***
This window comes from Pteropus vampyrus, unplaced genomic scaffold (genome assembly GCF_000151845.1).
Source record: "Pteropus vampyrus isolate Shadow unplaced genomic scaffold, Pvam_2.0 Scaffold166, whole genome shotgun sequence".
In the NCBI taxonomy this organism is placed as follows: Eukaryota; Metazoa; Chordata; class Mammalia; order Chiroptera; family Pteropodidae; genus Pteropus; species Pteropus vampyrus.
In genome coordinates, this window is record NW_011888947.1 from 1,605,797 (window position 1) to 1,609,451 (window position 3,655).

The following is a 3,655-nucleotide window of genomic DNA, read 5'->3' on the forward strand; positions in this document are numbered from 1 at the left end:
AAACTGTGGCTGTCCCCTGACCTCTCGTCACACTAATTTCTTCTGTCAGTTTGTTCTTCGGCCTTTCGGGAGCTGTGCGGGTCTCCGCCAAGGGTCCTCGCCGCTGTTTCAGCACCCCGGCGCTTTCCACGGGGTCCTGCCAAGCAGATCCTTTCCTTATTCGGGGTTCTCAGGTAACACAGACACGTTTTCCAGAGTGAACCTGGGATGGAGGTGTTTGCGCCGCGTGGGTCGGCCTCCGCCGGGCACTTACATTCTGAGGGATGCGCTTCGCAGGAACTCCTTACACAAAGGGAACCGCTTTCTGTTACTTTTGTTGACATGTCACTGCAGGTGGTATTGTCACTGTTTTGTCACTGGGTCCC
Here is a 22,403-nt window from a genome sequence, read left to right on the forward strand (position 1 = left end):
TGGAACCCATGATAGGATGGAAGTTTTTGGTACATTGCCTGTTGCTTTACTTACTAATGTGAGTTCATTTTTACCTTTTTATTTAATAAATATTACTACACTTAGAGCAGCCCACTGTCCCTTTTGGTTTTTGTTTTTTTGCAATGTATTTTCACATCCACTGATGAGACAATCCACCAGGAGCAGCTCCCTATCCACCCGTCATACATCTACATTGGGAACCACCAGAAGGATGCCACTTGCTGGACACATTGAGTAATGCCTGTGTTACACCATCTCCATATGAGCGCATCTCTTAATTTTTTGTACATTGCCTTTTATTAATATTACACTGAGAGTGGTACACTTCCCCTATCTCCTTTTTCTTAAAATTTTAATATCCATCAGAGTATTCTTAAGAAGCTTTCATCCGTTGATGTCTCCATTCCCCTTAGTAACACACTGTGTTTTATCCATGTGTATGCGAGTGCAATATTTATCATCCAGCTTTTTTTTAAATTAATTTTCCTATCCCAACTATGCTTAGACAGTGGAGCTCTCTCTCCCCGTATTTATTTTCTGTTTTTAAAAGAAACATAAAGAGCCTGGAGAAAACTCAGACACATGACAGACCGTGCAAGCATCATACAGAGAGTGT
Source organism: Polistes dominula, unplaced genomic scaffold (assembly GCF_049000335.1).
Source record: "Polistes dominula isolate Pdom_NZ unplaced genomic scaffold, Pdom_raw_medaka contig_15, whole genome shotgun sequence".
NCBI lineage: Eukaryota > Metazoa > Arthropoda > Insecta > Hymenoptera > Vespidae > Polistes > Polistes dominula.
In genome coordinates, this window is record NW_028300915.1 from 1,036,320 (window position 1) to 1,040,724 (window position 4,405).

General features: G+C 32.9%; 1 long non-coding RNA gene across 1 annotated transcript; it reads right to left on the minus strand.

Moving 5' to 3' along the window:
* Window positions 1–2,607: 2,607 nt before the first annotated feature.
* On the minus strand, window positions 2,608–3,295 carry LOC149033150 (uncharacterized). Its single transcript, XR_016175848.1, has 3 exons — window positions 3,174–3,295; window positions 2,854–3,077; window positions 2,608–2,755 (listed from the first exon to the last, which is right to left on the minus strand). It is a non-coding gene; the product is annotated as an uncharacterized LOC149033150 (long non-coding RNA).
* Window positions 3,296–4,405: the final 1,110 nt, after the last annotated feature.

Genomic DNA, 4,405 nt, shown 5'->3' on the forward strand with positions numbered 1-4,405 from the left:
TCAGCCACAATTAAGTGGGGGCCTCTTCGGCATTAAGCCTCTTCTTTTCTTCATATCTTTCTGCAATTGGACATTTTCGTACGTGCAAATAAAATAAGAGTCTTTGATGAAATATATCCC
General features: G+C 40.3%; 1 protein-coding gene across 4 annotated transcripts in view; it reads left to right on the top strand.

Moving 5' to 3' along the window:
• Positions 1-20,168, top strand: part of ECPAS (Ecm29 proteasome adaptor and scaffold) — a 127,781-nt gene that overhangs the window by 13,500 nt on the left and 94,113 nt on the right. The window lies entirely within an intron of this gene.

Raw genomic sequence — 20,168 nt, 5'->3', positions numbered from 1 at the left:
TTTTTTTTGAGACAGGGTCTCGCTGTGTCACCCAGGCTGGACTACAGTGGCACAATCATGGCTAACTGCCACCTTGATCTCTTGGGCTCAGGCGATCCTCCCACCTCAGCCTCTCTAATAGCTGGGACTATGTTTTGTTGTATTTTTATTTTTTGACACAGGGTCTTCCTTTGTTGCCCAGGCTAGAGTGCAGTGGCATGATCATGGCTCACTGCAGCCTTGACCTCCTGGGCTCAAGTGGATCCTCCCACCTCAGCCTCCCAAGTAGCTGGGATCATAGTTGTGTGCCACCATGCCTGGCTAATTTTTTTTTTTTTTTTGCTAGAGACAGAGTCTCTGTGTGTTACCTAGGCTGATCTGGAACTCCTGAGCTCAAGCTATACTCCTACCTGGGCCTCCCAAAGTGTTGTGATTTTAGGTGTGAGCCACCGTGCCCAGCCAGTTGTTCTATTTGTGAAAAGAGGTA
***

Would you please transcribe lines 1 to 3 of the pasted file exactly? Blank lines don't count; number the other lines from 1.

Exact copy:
This window comes from Pteropus vampyrus, unplaced genomic scaffold (genome assembly GCF_000151845.1).
Source record: "Pteropus vampyrus isolate Shadow unplaced genomic scaffold, Pvam_2.0 Scaffold166, whole genome shotgun sequence".
In the NCBI taxonomy this organism is placed as follows: Eukaryota; Metazoa; Chordata; class Mammalia; order Chiroptera; family Pteropodidae; genus Pteropus; species Pteropus vampyrus.